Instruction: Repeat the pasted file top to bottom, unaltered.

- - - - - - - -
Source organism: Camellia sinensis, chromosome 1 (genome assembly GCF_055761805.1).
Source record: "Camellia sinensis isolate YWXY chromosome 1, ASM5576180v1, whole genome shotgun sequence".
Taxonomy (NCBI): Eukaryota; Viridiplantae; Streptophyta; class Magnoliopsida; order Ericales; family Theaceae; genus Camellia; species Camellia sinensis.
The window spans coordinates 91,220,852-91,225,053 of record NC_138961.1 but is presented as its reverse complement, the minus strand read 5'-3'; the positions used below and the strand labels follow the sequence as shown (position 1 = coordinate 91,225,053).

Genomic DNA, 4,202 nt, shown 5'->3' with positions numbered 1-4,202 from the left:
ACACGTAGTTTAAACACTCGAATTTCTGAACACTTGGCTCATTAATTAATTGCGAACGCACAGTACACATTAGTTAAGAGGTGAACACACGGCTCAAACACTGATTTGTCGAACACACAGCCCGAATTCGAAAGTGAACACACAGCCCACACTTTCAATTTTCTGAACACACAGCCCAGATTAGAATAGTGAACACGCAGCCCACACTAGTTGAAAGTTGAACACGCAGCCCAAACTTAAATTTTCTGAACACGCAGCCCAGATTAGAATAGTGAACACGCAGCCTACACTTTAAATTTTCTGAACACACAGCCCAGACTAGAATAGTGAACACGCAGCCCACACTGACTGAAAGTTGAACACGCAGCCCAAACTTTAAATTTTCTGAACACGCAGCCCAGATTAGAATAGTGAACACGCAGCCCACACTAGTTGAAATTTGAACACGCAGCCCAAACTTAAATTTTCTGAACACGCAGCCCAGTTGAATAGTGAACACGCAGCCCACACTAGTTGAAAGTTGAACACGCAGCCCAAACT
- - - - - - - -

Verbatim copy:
Source organism: Camellia sinensis, chromosome 1 (genome assembly GCF_055761805.1).
Source record: "Camellia sinensis isolate YWXY chromosome 1, ASM5576180v1, whole genome shotgun sequence".
Taxonomy (NCBI): Eukaryota; Viridiplantae; Streptophyta; class Magnoliopsida; order Ericales; family Theaceae; genus Camellia; species Camellia sinensis.
The window spans coordinates 91,220,852-91,225,053 of record NC_138961.1 but is presented as its reverse complement, the minus strand read 5'-3'; the positions used below and the strand labels follow the sequence as shown (position 1 = coordinate 91,225,053).

Genomic DNA, 4,202 nt, shown 5'->3' with positions numbered 1-4,202 from the left:
ACACGTAGTTTAAACACTCGAATTTCTGAACACTTGGCTCATTAATTAATTGCGAACGCACAGTACACATTAGTTAAGAGGTGAACACACGGCTCAAACACTGATTTGTCGAACACACAGCCCGAATTCGAAAGTGAACACACAGCCCACACTTTCAATTTTCTGAACACACAGCCCAGATTAGAATAGTGAACACGCAGCCCACACTAGTTGAAAGTTGAACACGCAGCCCAAACTTAAATTTTCTGAACACGCAGCCCAGATTAGAATAGTGAACACGCAGCCTACACTTTAAATTTTCTGAACACACAGCCCAGACTAGAATAGTGAACACGCAGCCCACACTGACTGAAAGTTGAACACGCAGCCCAAACTTTAAATTTTCTGAACACGCAGCCCAGATTAGAATAGTGAACACGCAGCCCACACTAGTTGAAATTTGAACACGCAGCCCAAACTTAAATTTTCTGAACACGCAGCCCAGTTGAATAGTGAACACGCAGCCCACACTAGTTGAAAGTTGAACACGCAGCCCAAACT